‘Retreat From Moscow’ By Town Players Worth Seeing
By Julie Stern
In 1812, Napoleon’s Grande Armée of 500,000 troops was defeated in its attempt to subdue Russia and crush the Czar. They were forced into retreat, a long, disastrous march back to France in which some 400,000 men and officers died of their wounds, of starvation, of sickness, and the bitter cold of a Russian winter.
This is the central metaphor of The Retreat From Moscow, William Nicholson’s play about the break-up of a 33-year marriage in which the hopes and dreams that once inspired a newlywed couple are abandoned, as surely as those dying Frenchmen who were pushed into the snow so that the horses pulling the casualty wagons could run faster, enabling the drivers at least to survive.
The play — serving as the season opener for The Town Players of Newtown, and which opened last weekend — opens with Edward, a history teacher at a boys’ school, reading aloud, excerpts from the diaries of French officers, describing the horrors of that journey. Meanwhile his wife, Alice, a sprightly, enthusiastic lover of poetry, tries to engage him in a more personal discussion, becoming aggressively critical as he withdraws into passive small talk.
Playwright Nicholson is probably best known for his work Shadowlands, both the play and the subsequent film about the unlikely romance between the middle-aged Oxford don C.S. Lewis and the much younger American poet Joy Gresham. The author of the children’s Narnia books as well as more serious works concerned with Christian theology, Lewis was a stodgy, reserved bachelor, while Joy was a feisty, uninhibited married woman with a young son. However, the differences in their personal outlooks and sensibilities made their relationship that much richer, only to have it shattered by her early illness and death.
In The Retreat From Moscow, Nicholson again explores the theme of a union of opposites, but based on his own family history, it is divorce, rather than death, that leaves one party stranded and bereft. Also, as in his own experience, it is the couple’s adult son who is caught in the middle, trying to assuage his mother’s grief, while being loyal to both his parents.
Edward comes across as a typical middle-aged suburbanite Englishman — respectable, responsible and rather boring, whose life revolves around his work and the comforts of his armchair and the crossword puzzle, with perhaps a cup of tea.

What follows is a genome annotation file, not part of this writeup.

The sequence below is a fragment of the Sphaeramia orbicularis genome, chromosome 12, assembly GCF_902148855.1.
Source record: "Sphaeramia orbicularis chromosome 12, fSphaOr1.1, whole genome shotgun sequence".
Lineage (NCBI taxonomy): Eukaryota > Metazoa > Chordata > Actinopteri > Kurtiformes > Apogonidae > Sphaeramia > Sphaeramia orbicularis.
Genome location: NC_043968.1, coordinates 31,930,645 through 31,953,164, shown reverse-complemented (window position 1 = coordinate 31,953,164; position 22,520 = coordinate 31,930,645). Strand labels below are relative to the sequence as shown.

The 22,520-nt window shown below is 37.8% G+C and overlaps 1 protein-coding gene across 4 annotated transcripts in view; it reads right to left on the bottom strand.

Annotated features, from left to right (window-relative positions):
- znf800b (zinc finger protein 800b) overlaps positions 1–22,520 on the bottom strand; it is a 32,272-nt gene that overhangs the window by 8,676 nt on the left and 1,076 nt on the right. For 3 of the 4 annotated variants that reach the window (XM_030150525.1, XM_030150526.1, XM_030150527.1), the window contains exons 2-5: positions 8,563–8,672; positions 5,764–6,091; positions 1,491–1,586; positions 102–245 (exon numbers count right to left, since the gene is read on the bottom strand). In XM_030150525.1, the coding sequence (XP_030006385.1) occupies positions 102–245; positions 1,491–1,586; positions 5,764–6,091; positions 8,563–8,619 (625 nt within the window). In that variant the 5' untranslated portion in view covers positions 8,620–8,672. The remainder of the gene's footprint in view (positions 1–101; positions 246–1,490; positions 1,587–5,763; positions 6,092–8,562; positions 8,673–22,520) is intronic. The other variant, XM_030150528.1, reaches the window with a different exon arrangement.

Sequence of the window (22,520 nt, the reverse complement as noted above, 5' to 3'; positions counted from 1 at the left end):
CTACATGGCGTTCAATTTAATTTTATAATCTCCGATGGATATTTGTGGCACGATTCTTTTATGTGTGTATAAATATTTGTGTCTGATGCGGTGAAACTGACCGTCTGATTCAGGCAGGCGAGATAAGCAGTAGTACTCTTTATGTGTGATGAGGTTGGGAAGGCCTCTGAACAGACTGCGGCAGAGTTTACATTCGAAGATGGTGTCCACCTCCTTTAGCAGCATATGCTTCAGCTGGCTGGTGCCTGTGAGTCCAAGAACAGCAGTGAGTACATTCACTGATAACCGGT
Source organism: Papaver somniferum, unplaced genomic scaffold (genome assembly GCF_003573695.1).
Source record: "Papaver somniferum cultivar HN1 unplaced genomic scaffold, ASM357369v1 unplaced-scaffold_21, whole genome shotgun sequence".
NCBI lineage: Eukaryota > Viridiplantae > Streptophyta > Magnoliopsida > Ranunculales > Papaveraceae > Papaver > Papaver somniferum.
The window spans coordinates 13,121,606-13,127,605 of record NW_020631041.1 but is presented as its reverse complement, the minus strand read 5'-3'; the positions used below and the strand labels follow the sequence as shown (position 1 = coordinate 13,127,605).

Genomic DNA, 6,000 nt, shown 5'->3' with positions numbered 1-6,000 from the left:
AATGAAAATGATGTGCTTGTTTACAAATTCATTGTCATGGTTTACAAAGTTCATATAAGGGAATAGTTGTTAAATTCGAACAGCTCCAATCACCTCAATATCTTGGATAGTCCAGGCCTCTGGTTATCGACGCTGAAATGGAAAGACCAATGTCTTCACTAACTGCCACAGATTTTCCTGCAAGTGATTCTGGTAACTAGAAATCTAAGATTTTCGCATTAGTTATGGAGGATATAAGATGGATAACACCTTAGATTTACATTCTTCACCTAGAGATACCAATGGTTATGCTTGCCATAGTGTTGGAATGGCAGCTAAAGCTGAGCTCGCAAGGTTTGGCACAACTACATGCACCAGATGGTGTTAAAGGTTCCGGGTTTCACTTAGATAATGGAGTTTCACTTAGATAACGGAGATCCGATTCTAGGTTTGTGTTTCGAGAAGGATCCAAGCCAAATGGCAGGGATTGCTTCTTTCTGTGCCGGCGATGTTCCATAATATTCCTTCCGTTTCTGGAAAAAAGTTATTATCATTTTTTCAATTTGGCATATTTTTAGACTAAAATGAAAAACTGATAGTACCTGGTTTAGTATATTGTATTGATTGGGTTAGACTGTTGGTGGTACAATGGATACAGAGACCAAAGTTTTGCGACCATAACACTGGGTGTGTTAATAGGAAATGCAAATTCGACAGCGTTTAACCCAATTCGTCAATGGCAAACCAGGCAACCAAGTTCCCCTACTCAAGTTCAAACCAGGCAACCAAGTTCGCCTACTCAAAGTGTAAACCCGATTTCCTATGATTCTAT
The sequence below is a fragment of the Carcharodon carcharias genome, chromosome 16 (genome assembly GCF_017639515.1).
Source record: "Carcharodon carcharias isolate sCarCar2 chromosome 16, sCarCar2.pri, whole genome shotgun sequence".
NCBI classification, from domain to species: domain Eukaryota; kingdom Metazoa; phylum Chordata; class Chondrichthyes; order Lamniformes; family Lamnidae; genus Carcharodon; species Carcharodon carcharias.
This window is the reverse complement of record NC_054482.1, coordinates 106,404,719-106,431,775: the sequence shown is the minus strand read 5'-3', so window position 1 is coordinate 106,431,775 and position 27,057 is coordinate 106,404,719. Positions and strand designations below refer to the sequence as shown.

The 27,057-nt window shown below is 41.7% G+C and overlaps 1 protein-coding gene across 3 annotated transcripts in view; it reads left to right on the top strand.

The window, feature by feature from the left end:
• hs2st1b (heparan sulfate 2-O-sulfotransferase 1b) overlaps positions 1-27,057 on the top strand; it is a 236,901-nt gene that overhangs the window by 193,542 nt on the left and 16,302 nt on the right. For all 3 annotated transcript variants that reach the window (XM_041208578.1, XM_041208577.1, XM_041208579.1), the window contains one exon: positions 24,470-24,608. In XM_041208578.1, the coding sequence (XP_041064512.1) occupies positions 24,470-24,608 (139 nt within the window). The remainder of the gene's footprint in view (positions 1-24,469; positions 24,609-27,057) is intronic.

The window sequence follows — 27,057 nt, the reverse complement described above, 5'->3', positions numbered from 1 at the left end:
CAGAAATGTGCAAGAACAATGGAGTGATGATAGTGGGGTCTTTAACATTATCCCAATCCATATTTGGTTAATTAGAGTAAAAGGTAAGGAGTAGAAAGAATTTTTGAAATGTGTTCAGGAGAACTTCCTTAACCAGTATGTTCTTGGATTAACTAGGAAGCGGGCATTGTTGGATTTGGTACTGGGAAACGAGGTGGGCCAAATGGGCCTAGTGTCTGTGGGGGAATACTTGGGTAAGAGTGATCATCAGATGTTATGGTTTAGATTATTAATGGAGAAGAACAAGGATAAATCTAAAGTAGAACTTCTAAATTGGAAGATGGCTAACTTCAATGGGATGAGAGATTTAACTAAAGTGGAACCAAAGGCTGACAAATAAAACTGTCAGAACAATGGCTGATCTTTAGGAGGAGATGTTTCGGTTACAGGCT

Alice is an emotional firebrand — intense, outspoken, irrepressibly high spirited, looking for passion in life that matches the poetry she is organizing into an anthology. She cannot bear Edward’s superficial conversation, and goads him continually, demanding he tell her what he really feels.
She gets what she asked for. Reluctantly he tells her that what he really wants is to leave. He has fallen in love with Angela, the mother of one of his pupils. Having worked up the courage to say this, Edward gradually changes into a happier, more assertive man.
Alice, meanwhile, is devastated, but she puts up a fight. Each time Jamie, their son, comes home from London for the weekend, he is regaled with new accounts of the tactics she uses, in her attempt to fix what had been irreparably broken.
Beautifully acted by Laurel Lettieri, Alice is not a sympathetic character. Fueled by rage and pain, her vitriolic personal attacks on both Edward and occasionally Jamie, are ugly and discomforting. But this is a play about survival, and about survivors’ guilt. Edward first met Alice when he accidentally stepped onto the wrong train during a moment of grief over his father’s death. The immediate empathy and understanding he received from this perfect stranger — who recited a poem about love and loss — impressed him deeply, and led, eventually, to a marriage, in which she tried to mold him into the kind of man she wanted.
Rob Pawlikowski perfectly handles the role of Edward, who realizes that he has been on the wrong train for most of his life.
Ward Whipple fills the role of Jamie, who does his best to be supportive of both parents, although it is clear that he too will be a casualty of this broken marriage.
In our culture where so many marriages fail, most of us are all too familiar with break-ups where someone is left behind in pain, and where children are caught in the crossfire of anger and hurt. Under the expert guidance of director Ruth Anne Baumgartner, The Town Players have mounted a serious, intelligent play that combines intellectual substance with intense psychological depth.
There is humor, too, although it is tinged with bitterness. Nicholson’s dialogue is crisp and snappy, and Alice’s vengeful ploys make us laugh in spite of ourselves, because the man knows how to write.
This is definitely a play worth going to see, one that shows just how good The Town Players can be when they are at their best.
(Performances continue weekends until September 29, with Friday and Saturday evening shows and Sunday matinees.
See the Enjoy Calendar, in print and online, for additional information.)